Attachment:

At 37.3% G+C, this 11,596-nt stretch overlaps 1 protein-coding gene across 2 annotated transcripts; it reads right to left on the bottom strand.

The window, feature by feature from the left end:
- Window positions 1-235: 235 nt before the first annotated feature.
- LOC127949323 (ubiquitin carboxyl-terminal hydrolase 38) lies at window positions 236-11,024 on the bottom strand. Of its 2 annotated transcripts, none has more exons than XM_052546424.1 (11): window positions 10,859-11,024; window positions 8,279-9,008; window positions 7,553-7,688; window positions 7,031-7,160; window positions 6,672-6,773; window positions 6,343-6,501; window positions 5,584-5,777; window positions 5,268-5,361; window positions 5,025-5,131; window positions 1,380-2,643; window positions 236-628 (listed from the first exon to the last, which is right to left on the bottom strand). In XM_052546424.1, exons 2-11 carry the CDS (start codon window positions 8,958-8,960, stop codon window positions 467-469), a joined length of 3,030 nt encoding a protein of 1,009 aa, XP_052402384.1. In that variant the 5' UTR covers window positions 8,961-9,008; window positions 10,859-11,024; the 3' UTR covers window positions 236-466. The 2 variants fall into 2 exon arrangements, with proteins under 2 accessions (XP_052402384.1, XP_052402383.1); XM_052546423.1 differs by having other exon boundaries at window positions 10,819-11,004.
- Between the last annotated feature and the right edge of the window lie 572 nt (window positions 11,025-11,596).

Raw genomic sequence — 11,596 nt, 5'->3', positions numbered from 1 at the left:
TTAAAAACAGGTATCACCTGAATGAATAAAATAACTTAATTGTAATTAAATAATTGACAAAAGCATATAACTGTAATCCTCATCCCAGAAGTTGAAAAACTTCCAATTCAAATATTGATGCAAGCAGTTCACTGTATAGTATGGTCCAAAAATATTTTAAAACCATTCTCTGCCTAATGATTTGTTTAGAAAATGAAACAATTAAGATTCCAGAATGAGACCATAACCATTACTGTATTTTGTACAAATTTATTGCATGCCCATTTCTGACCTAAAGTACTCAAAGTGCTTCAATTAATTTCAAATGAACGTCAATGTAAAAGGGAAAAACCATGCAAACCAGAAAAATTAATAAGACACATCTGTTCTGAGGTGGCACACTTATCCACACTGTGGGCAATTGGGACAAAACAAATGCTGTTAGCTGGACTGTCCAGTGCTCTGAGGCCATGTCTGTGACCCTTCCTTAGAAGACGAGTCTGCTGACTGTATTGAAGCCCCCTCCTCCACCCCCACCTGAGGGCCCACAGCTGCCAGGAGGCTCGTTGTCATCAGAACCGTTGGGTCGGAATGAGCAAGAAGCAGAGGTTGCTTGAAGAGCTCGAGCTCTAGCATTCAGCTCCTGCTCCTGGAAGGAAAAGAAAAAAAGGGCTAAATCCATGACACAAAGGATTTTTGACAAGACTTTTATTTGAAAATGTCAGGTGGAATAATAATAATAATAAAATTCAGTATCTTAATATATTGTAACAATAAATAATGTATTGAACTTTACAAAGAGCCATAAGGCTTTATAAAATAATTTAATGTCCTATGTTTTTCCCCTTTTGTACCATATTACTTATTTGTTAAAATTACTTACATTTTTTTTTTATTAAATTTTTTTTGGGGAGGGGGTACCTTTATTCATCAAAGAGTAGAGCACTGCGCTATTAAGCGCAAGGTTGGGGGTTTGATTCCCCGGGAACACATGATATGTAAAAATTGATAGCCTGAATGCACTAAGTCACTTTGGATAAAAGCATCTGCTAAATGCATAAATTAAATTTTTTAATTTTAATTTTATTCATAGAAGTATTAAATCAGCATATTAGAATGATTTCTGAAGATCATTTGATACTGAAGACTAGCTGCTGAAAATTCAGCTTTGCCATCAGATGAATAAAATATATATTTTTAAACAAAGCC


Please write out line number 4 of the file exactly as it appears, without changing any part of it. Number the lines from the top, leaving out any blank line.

- LOC127949323 (ubiquitin carboxyl-terminal hydrolase 38) lies at window positions 236-11,024 on the bottom strand. Of its 2 annotated transcripts, none has more exons than XM_052546424.1 (11): window positions 10,859-11,024; window positions 8,279-9,008; window positions 7,553-7,688; window positions 7,031-7,160; window positions 6,672-6,773; window positions 6,343-6,501; window positions 5,584-5,777; window positions 5,268-5,361; window positions 5,025-5,131; window positions 1,380-2,643; window positions 236-628 (listed from the first exon to the last, which is right to left on the bottom strand). In XM_052546424.1, exons 2-11 carry the CDS (start codon window positions 8,958-8,960, stop codon window positions 467-469), a joined length of 3,030 nt encoding a protein of 1,009 aa, XP_052402384.1. In that variant the 5' UTR covers window positions 8,961-9,008; window positions 10,859-11,024; the 3' UTR covers window positions 236-466. The 2 variants fall into 2 exon arrangements, with proteins under 2 accessions (XP_052402384.1, XP_052402383.1); XM_052546423.1 differs by having other exon boundaries at window positions 10,819-11,004.